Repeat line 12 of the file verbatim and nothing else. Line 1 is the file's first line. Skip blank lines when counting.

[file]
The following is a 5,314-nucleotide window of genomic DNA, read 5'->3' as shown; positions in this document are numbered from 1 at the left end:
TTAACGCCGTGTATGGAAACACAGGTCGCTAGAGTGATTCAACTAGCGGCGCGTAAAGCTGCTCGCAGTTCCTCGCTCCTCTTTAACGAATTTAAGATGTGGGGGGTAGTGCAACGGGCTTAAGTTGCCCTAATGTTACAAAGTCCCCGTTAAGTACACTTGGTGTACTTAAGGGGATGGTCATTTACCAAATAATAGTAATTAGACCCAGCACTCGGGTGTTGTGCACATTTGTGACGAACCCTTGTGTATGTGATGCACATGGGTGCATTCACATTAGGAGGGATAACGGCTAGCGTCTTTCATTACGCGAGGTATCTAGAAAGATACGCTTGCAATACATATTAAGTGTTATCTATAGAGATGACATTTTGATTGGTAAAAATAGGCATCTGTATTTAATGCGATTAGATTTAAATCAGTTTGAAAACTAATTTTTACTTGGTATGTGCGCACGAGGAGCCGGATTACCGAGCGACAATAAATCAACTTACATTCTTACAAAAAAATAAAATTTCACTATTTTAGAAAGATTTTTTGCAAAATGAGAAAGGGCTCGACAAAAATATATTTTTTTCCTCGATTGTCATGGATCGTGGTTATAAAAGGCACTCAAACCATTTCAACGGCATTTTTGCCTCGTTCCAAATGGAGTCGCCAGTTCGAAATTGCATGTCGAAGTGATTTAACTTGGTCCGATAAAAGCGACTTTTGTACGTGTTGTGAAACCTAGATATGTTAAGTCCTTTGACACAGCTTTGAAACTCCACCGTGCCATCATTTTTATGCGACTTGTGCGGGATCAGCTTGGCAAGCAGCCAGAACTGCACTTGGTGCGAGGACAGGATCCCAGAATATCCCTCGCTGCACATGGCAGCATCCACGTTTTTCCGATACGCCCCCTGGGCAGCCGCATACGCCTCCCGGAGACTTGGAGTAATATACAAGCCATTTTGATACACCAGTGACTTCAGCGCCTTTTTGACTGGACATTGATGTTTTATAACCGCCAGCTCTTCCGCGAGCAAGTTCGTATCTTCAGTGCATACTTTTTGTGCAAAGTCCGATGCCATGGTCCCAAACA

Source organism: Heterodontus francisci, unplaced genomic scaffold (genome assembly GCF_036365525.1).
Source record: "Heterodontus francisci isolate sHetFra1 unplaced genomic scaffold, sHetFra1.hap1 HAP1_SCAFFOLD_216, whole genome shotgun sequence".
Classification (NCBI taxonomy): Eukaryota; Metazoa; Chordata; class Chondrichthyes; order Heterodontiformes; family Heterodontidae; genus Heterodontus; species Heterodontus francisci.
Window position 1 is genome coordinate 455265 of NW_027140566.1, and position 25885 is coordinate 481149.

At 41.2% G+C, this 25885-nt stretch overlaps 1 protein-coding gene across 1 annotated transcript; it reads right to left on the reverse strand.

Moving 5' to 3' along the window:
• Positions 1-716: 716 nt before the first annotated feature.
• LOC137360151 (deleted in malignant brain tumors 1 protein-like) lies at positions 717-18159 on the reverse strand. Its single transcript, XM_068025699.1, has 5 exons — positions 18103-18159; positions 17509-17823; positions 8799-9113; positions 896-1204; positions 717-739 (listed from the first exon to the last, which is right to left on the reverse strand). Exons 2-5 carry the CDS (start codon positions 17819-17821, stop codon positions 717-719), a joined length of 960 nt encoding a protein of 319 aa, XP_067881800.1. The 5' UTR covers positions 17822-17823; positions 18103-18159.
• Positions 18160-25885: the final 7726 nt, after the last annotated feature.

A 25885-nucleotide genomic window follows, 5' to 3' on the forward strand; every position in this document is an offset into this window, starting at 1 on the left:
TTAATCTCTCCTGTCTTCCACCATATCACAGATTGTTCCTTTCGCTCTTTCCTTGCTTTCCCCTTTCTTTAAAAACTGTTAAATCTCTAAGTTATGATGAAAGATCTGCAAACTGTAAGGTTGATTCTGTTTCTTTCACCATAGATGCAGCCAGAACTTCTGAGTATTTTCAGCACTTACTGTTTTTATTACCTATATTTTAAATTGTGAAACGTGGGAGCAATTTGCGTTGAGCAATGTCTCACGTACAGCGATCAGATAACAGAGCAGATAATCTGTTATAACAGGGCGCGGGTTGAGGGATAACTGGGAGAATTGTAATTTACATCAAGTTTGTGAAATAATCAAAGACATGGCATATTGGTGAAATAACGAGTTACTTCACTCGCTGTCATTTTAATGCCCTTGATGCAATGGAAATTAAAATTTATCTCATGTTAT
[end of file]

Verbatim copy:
A 25885-nucleotide genomic window follows, 5' to 3' on the forward strand; every position in this document is an offset into this window, starting at 1 on the left: